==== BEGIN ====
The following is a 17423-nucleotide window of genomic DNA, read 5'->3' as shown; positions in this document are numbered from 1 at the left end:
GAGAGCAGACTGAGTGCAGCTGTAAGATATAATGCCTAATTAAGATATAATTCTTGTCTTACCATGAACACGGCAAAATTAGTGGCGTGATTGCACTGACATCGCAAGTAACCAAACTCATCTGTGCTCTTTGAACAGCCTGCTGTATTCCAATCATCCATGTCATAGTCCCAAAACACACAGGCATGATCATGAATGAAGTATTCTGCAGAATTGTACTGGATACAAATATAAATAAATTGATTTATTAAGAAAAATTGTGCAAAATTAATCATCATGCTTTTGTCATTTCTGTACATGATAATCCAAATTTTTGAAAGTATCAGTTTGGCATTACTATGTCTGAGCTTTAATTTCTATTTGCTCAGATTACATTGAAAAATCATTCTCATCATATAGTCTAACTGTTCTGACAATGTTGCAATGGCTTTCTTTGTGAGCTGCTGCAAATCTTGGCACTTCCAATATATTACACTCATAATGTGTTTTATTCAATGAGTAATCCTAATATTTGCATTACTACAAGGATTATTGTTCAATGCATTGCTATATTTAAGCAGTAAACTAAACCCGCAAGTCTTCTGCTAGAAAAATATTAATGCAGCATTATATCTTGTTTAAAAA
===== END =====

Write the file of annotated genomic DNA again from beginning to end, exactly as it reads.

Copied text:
The following is a 17423-nucleotide window of genomic DNA, read 5'->3' as shown; positions in this document are numbered from 1 at the left end:
GAGAGCAGACTGAGTGCAGCTGTAAGATATAATGCCTAATTAAGATATAATTCTTGTCTTACCATGAACACGGCAAAATTAGTGGCGTGATTGCACTGACATCGCAAGTAACCAAACTCATCTGTGCTCTTTGAACAGCCTGCTGTATTCCAATCATCCATGTCATAGTCCCAAAACACACAGGCATGATCATGAATGAAGTATTCTGCAGAATTGTACTGGATACAAATATAAATAAATTGATTTATTAAGAAAAATTGTGCAAAATTAATCATCATGCTTTTGTCATTTCTGTACATGATAATCCAAATTTTTGAAAGTATCAGTTTGGCATTACTATGTCTGAGCTTTAATTTCTATTTGCTCAGATTACATTGAAAAATCATTCTCATCATATAGTCTAACTGTTCTGACAATGTTGCAATGGCTTTCTTTGTGAGCTGCTGCAAATCTTGGCACTTCCAATATATTACACTCATAATGTGTTTTATTCAATGAGTAATCCTAATATTTGCATTACTACAAGGATTATTGTTCAATGCATTGCTATATTTAAGCAGTAAACTAAACCCGCAAGTCTTCTGCTAGAAAAATATTAATGCAGCATTATATCTTGTTTAAAAA